MIT ruined my pi-day. It was my #1 choice school and they slammed me with my first rejection. It hurt. I ended up moping around the rest of the evening with my other friend who also got rejected. Still feeling pretty down the next day, I opened up my inbox to find an email from Cornell. Instinctually, I clicked on it and was shocked and confused. I spent the next twenty minutes googling “likely letters” before finally arriving at the realization that I had gotten into Cornell. Long gone were the memories of MIT as I rode my Cornell high all the way through my Rice waitlist, USC rejection, and Ivy Day twelve days later when I was officially offered admission to Cornell. The single acceptance made me completely unfazed by my other ivy decisions. I got into Duke a day later much to my surprising seeing as how I decided to start my Duke application two days before it was due, but the excitement didn’t last long because I had so much built up anxiety and stress leading up to Stanford decision day. It especially doesn’t help when you’re quite literally surrounded by the Stanford buzz that comes from attending Stanford Online High School. I got waitlisted. With a yield rate of 80%, the dreams of the school that I had held on to for 4 years shattered. That night I wallowed in my sorrows in the darkness of my room while scrolling through Cornell memes on my computer to console myself. To be perfectly honest, I had kind of forgotten about Carnegie Mellon. It had always flown under my radar, it didn’t have the flashiness of an Ivy/Stanford/MIT even though I knew they were a tied for #1 CS school. It’s crazy how it worked out that my last college decision was my Carnegie Mellon acceptance the next day, which pulled me out of my Stanford slump just as with Cornell and MIT respectively. Looking back, I’m so incredibly blessed with the acceptances that I got and the fact that I even had tough choices between so many top schools. I have no real regrets about how my applications went and I now like to think of the schools that I got rejected/waitlisted by as simply not good fits for me even if I had thought at the time that they would be.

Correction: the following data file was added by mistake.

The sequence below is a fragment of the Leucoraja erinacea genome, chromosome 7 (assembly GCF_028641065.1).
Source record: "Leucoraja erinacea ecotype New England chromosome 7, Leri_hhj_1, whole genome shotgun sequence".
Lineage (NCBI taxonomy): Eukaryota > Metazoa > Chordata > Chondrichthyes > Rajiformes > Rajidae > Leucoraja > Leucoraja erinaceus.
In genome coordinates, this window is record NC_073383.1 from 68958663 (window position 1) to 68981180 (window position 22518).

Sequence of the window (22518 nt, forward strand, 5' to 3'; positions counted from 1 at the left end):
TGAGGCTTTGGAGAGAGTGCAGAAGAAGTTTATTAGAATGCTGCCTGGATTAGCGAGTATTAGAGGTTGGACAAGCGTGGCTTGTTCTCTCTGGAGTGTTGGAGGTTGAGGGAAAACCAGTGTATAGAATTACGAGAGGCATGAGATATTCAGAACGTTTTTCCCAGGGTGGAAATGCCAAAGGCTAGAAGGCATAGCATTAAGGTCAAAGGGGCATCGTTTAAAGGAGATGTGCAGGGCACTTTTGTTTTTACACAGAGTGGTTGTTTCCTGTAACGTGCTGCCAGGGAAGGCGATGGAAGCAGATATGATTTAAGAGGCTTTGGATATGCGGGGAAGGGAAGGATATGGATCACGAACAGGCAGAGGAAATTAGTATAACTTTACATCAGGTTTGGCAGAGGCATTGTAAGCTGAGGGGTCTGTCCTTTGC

I’ll discuss in a following post about how I ended up deciding between my acceptances, but here is my full set of college decisions: